Animating 2D Bubble Charts Through Time

Information Visualization is the area that finds better way to portray data in a visual way. Several popular visualization are used in probably all disciplines in the world, since data is everywhere and need to be analyzed. As an example, in CS is very popular to see Trees and Graphs to model everything from inheritance to data structures and even software engineering.

One of the most successful examples of Information Visualization today would be bubble charts. They are very easy to understand since they are very similar mapping wise to other very common visualizations like bar and line charts, but bubbles also add an extra dimension, the size (radius) of each bubble represents a value too.

There are many good examples of bubble charts, but probably one of the most popular ones would be Hans Rosling’s Gapminder. This has been features in several documentaries and public talks throughout the world, because they really help to get a lot of insight when it comes to analyze data though time.

Hans Rosling Picture

Rosling’s influential talks have been augmented immensely by the animated bubble charts

What it does is that it shows bubbles in a meaningful matter, and it also supports animations that let us see how all variables move around in time. The perception of time cannot be greater than watching one thing literally moving through time.

Inspired by this, the purpose of the project is to successfully emulate this chart engine, and make it accessible in different platforms.

One of the few platforms that support this kind of compatibility would be Web technology and this means HTML, CSS and JavaScript. Now, every device has access to the internet and contains a web browser compatible with most of the features present in the most recent version of these languages. The W3C does a pretty good job trying to maintain everything standardized, and while some technologies always appear challenging this standardization, the core setup remains working on every browser.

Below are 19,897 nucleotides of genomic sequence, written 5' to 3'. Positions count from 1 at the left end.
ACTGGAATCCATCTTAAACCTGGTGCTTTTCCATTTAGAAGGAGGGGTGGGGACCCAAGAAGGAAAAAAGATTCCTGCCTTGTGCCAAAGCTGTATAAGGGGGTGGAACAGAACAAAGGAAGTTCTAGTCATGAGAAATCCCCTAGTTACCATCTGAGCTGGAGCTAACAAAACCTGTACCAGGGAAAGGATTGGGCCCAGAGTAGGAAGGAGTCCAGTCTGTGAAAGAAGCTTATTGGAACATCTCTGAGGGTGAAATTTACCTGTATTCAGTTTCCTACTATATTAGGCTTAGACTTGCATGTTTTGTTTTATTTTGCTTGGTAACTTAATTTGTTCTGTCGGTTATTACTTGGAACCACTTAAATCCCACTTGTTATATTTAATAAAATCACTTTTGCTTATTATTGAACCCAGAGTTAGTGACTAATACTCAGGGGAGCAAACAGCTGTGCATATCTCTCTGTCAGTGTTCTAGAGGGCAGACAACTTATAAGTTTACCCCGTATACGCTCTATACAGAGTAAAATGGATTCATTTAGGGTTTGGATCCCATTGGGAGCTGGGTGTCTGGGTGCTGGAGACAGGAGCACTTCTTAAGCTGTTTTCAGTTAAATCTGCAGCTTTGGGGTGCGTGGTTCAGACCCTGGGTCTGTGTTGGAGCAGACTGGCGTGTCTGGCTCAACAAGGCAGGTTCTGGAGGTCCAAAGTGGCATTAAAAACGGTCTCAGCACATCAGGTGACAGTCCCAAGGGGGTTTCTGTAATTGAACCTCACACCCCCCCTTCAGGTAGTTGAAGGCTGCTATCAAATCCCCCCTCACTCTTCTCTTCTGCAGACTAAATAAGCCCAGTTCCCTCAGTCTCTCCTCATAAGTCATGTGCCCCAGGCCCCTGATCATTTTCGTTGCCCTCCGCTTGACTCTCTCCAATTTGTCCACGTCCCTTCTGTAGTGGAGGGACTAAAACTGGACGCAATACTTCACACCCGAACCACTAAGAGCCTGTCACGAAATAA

Nowadays, the web is being constantly developed by hundreds of programmers and designers. HTML5 is closer to being a standard and with it, the web becomes even more reliable and full of features, and every day that passes relies less in applets and other private extensions that compromise out of the box compatibility with less optimized execution speeds.
Research lead to a humongous number of web site featuring projects regarding visualization, from 2D to 3D, Scientific to Informational. One that got the attention of this research was MooChart. Based on MooTools, a library made for multiple purposes, mainly interactive widgets and abstraction to the most common task in a web app, this library aimed to use the rendering engine capabilities of the moo tools to draw circle using pure JavaScript, and then plot them in two axys.